The five different parts of T. patula were sampled freshly early morning in different periods, as shoots at vegetative growth (TPSV) were collected during July, whereas shoots at flowering stage (TPSF), flowers (TPF), fruits (TPS), and root (TPR) parts were sampled during August. All samples were placed into polythene bags and collected from different areas of Erbil Province (latitude: 36.2062; longitude: 44.0088 at 429 altitude). The collected parts were initially washed in tap water to remove soil and other contaminants and were cut into small pieces to be prepared for distillation. A voucher specimen was deposited by Dr. Abdullah Shakur Sardar at the herbarium of the College of Education, Salahaddin University-Hawler, Erbil, Iraq, under the voucher number (no. 7591).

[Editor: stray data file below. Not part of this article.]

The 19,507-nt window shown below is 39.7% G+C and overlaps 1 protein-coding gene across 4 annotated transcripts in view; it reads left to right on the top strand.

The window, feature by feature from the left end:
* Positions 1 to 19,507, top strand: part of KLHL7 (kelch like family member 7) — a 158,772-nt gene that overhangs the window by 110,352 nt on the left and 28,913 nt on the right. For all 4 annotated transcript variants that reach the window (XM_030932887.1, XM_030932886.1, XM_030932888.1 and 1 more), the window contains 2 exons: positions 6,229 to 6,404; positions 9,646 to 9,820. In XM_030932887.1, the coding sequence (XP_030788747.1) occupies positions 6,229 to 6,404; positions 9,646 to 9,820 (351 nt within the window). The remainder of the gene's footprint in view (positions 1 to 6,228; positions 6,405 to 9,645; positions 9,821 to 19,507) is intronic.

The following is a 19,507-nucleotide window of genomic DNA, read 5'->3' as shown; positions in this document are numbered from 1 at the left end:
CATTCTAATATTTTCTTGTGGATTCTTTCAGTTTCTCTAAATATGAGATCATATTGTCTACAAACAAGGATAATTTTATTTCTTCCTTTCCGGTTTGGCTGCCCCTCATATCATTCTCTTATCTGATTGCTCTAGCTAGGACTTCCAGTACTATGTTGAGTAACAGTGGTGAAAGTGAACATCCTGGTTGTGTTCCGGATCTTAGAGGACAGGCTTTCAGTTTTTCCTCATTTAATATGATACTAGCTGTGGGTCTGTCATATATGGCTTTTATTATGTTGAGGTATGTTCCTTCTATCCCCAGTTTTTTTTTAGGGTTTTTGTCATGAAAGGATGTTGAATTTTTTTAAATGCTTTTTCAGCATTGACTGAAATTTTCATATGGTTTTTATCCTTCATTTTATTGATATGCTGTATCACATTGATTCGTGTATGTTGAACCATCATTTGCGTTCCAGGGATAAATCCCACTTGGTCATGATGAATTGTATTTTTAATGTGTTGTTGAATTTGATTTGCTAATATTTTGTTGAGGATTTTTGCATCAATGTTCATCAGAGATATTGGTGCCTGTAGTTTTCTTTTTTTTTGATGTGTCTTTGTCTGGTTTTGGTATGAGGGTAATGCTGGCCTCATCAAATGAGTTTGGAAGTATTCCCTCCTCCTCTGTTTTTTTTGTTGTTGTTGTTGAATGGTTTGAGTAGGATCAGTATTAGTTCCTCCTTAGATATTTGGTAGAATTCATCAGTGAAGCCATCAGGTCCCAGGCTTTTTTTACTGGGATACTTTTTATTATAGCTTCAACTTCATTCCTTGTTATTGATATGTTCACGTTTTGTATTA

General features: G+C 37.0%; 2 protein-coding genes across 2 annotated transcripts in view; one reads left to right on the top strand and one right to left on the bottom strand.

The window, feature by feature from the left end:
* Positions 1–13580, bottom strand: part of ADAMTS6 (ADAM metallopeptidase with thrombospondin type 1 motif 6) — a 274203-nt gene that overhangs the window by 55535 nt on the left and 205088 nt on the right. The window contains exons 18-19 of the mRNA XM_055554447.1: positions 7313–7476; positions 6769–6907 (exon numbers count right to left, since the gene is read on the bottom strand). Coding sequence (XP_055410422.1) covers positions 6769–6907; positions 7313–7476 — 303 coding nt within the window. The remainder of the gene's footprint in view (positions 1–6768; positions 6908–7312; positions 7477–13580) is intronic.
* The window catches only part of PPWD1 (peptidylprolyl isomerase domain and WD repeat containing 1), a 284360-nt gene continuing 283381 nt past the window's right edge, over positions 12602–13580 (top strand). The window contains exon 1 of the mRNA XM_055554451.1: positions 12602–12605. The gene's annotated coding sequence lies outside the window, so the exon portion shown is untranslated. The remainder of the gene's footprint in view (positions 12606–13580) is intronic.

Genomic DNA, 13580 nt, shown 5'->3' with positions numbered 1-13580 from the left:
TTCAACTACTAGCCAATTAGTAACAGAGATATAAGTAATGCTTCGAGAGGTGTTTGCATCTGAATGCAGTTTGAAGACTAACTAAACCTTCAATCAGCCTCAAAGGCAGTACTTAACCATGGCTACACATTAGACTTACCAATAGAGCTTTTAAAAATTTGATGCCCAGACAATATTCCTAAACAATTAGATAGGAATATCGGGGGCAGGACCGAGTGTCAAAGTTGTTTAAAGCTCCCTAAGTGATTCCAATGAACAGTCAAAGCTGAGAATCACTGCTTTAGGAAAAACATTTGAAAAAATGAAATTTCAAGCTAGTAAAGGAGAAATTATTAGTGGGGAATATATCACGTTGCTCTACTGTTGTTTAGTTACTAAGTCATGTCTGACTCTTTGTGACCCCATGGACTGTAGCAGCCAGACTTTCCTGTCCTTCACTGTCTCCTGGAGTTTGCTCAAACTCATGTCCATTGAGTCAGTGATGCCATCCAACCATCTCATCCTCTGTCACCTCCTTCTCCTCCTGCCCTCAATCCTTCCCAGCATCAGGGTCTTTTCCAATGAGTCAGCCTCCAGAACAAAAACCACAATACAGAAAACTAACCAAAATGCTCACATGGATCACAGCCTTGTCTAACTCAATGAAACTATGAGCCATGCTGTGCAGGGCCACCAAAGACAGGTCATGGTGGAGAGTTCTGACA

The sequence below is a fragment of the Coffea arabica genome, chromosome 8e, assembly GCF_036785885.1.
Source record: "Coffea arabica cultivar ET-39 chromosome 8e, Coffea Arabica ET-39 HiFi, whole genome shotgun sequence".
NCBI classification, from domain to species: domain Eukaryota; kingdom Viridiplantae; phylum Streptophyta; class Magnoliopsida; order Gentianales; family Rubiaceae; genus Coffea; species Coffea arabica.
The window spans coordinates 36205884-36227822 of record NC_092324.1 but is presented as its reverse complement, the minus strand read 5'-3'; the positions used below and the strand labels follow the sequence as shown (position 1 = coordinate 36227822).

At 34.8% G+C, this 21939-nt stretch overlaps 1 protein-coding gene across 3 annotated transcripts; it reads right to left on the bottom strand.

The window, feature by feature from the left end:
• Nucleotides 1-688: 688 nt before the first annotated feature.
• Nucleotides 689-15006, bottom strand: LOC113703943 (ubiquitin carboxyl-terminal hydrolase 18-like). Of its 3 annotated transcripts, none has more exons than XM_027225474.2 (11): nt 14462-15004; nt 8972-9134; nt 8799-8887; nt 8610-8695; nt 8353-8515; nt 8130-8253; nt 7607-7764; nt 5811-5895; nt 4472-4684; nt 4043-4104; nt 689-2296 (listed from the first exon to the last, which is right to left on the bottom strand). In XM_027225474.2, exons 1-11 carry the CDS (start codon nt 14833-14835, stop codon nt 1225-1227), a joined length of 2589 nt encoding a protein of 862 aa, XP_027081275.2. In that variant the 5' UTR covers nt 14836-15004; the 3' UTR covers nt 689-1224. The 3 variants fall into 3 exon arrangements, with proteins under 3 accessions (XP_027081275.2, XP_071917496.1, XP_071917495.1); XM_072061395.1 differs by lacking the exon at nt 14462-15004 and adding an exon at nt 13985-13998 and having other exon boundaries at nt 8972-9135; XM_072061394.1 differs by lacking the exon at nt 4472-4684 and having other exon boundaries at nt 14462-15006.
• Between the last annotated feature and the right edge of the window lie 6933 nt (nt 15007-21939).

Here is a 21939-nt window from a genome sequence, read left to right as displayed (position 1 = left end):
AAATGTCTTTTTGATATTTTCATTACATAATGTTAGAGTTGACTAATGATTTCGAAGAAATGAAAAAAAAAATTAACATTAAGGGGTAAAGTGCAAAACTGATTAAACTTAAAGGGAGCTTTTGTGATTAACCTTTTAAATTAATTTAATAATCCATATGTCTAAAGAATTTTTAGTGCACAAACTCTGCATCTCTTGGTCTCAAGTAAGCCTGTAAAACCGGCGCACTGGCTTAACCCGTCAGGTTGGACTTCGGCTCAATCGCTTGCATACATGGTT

Isolation of essential oils

Six hundred grams of fresh plant parts were submitted to hydrodistillation using a Clevenger-type apparatus to produce oil for 3h. The process was performed separately for each plant part by using 4750, 3650, 4150, 3560, and 3910 g from TPSV, TPSF, TPF, TPS, and TPR, respectively, until the required amount of oil was obtained. The oil was separated from the water by adding anhydrous sodium sulfate (Na2SO4) and stored in tightly closed dark vials at 4°C until analysis.[8]

Gas chromatography and gas chromatography–mass spectrometry analysis